What’s it about? In the fantasy town of Kalta, Reiji runs a pharmacy where he sells potions, elixirs, and remedies with the help of a wolf who is sometimes a girl and the ghost who haunts the building.
For a show with “slow life” in the title, I was expecting a premiere with much more chill. A slice-of-life vibe, maybe, lingering on the day-to-day details of running a shop in a fantasy world and the ins and outs of herbology and alchemy. Drug Store in Another World is, instead, a high-energy slapstick comedy. It moves lightning fast, introducing its characters via name cards and narration rather than any kind of organic exposition, then flinging the viewer into the zany shenanigans that make up the episode’s series of interconnected skits.
It doesn’t even explain, or show, how Reiji was transported from his life as a “corporate drone” to this fantasy world, but breezes over this in a manner of seconds. Which, well, maybe that’s fair enough. This is entering a market already saturated with reincarnation isekai. Perhaps it’s sensible to assume that your audience knows the drill.
Reiji is… fine. He falls into the category of protagonist where I really don’t have anything bad to say about him, and I certainly prefer him to the kind of cocky sleazebag that can, sometimes, end up on the pedestal in these fantasy shows. He’s bland but in an inoffensive way, and you can see why wolf-girl Noela and friendly ghost Mina are happy to work with him. An elderly neighbor might refer to him as “a nice young man.” His niceness and goodness becomes a little grating when it transpires that he’s the nicest and goodest and smartest fellow in the whole town (nay, the whole world?) and his herb-y prowess is what everyone needs to solve their problems.
Much of the episode’s middle section is devoted to a gag about someone’s girlfriend being jealous, possessive, and like totally ker-ay-zee. The scene of her yelling, crying, and contorting herself as though she’s possessed, is the most expressive and energetic piece of animation in this whole premiere. The boyfriend just can’t figure out what to do, and can’t break up with her because she’s ker-ay-zee and you know how these women are, right?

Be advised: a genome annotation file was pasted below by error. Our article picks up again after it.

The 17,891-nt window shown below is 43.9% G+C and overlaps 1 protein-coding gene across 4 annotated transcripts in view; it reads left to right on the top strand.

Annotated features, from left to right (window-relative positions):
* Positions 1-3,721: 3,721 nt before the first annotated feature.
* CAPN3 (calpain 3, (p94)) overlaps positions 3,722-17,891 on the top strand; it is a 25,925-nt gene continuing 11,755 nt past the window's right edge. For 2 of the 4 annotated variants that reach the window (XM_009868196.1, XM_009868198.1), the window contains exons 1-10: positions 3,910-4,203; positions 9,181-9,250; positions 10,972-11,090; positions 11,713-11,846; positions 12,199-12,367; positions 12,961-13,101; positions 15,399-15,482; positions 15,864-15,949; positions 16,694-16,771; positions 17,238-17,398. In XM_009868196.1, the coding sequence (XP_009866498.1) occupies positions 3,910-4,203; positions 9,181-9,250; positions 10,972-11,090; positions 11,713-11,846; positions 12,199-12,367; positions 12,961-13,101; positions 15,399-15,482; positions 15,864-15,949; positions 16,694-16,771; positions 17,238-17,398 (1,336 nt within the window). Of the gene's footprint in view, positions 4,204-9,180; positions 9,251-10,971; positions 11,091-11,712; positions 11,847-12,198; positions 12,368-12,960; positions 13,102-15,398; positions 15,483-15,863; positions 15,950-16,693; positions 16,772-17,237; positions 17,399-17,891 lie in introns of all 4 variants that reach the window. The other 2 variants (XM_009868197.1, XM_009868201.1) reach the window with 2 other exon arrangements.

It’s a joke that goes on way too long and relies on exhausting stereotypes, and the whole debacle is ultimately solved not by this guy communicating with his girlfriend but by Reiji graciously stepping in. Reiji brews an anti-anxiety tea that calms her down and returns her to her cuter, more acceptable self. Day saved!
The framing of this whole event does take the time to mock the dithering boyfriend, but the butt of the joke is clearly the antics of this highly-strung woman—who, once again, got no say in any of this, since she was busy screaming like the damned and then petting Noela’s fluffy tail while The Menfolk discussed her situation behind her back.
Reiji, like many an isekai-guy before him, knows what’s best for everyone and can solve everyone’s problems if only you come and ask—and he’s such a nice guy, he’ll ask for barely anything in return. The overtones certainly aren’t anywhere near as colonial and patronising as something like Realist Hero, but there’s still something uncomfortable about the narrative of a super cool and competent newcomer magically bringing peace, technology, and general salvation to another place.
And even without taking that into account, it’s sort of just boring. All the conflict Reiji experiences in this episode is external, with him bobbing along on a tide of other people’s mistakes and issues and never really actively contributing to anything that could be called a plot. If the ending credits are anything to go by, the closest thing to problems this potion-brewing genius is going to have is that there are too many cute girls who think he’s really cool.
I don’t have too much to comment in regarding Noela and Mina, at this stage anyway. Noela is pretty infantile, which is irritating but mostly okay given that the camera doesn’t leer on her. Still, even if there’s no overt fan service, it’s hard to shake the instinct to cringe when the poster girl for the show is a roly-poly puppy girl in flouncy bloomers who goes around calling the audience self-insert character “Master.” I could give them the benefit of the doubt that she’s sincerely intended to be an adorable, almost daughter-like character, but… well.
Overall, Drug Store in Another World comes out the gate profoundly silly, casually sexist in an old-school standup comedy sort of way, and failing to distinguish itself from the crowd of other low-key isekai power fantasies. My condolences to everyone who, like me, was interested to see what this show might teach them about medicinal herbs.